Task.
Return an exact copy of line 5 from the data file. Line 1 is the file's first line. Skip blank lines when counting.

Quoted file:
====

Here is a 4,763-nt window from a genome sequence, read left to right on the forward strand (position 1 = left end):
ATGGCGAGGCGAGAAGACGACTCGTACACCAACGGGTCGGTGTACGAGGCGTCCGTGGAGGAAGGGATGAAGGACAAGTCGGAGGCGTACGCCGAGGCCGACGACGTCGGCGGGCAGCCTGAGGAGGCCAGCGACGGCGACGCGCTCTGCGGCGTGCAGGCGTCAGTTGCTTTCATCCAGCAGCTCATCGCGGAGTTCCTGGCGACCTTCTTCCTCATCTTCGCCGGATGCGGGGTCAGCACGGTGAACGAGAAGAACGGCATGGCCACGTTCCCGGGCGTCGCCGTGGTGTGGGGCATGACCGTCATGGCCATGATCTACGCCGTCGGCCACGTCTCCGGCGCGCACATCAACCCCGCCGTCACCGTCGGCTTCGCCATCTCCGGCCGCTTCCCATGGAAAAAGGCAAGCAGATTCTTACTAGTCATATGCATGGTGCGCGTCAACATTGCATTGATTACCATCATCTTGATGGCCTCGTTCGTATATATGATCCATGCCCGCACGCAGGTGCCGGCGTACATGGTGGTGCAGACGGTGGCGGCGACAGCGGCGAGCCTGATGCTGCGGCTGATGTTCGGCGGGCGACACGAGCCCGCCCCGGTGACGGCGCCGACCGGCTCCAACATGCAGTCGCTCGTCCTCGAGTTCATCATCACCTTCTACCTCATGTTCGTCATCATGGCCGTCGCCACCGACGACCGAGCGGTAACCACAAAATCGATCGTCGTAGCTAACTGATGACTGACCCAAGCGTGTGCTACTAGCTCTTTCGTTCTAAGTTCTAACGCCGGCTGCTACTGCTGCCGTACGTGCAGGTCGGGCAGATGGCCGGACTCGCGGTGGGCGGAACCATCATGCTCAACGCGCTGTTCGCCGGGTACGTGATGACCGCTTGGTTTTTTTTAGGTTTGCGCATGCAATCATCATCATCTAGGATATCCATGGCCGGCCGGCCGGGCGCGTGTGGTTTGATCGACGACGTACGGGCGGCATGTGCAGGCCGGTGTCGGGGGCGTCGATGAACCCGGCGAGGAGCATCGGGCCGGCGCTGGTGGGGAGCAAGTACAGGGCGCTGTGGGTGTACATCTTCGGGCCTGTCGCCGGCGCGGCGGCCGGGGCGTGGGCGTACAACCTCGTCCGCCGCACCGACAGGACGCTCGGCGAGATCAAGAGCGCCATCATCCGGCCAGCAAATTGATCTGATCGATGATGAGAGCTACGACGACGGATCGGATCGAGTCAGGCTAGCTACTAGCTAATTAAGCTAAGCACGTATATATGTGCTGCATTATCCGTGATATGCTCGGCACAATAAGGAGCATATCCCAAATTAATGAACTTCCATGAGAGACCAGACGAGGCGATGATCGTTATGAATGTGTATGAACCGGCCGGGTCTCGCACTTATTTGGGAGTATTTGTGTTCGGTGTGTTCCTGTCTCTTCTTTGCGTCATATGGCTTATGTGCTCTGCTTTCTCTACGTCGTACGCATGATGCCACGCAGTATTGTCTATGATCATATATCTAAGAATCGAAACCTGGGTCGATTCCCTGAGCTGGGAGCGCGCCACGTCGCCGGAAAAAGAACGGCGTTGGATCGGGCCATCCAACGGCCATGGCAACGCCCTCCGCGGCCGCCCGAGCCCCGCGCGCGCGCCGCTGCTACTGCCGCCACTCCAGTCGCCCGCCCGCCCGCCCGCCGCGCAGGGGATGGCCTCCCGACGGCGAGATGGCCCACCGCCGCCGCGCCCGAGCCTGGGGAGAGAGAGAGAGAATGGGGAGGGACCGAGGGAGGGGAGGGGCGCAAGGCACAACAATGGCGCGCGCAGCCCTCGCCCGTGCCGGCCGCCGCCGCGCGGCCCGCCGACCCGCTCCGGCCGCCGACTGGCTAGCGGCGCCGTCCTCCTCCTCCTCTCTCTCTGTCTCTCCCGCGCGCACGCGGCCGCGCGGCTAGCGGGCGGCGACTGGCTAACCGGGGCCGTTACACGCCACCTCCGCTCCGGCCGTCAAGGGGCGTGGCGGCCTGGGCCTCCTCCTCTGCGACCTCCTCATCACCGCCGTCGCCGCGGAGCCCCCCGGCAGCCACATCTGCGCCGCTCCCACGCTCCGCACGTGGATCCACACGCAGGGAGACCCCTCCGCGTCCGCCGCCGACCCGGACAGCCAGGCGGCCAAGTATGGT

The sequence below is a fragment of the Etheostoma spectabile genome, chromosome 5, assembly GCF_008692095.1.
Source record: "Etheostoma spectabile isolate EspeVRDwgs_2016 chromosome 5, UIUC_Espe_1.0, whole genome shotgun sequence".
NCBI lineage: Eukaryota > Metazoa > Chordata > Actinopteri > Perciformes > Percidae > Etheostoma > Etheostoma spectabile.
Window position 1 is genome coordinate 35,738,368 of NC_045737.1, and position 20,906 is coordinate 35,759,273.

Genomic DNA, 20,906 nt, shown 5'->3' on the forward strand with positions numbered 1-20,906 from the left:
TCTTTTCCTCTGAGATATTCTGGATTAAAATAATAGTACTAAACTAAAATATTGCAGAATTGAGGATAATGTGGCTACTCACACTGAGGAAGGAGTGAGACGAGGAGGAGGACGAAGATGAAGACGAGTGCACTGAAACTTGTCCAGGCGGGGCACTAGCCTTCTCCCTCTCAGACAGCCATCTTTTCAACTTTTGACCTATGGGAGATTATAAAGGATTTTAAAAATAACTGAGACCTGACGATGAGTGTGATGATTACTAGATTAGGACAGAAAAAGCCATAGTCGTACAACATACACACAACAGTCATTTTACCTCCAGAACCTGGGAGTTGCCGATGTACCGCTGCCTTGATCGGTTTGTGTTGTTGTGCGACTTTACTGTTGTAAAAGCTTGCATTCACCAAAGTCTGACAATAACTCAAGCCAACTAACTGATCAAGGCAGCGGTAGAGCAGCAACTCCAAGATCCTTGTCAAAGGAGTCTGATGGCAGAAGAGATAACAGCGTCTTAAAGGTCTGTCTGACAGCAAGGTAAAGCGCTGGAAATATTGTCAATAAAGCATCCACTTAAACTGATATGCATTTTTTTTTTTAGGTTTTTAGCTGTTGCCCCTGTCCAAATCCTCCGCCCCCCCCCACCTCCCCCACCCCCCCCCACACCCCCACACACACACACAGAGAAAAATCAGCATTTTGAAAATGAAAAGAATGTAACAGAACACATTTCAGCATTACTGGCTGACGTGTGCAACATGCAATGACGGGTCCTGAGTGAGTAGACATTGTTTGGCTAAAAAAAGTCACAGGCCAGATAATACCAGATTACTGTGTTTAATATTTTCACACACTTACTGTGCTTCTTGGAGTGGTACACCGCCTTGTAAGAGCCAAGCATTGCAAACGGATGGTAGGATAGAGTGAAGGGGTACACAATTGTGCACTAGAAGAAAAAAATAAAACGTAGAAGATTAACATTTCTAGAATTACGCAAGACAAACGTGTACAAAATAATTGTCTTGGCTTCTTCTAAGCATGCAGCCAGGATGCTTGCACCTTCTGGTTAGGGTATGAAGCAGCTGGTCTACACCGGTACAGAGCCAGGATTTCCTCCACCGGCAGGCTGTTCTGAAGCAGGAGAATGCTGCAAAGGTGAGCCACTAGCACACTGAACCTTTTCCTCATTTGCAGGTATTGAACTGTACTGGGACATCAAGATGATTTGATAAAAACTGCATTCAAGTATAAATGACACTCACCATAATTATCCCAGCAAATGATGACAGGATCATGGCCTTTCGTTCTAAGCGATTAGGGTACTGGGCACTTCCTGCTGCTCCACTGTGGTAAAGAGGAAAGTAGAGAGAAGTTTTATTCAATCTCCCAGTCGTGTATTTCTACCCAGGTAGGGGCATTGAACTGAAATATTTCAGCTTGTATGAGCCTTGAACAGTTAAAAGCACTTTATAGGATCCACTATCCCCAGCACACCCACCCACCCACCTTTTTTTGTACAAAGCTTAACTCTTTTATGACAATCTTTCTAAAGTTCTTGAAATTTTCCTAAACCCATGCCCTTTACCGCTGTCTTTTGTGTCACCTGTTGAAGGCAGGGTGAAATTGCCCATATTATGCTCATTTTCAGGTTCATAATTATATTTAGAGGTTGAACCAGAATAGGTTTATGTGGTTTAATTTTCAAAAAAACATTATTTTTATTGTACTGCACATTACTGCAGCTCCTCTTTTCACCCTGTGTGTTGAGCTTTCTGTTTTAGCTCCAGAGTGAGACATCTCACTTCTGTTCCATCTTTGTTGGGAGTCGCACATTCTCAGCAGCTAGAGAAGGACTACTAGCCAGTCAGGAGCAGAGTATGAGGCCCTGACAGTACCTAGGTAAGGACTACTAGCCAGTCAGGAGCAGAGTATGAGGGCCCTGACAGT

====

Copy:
NCBI lineage: Eukaryota > Metazoa > Chordata > Actinopteri > Perciformes > Percidae > Etheostoma > Etheostoma spectabile.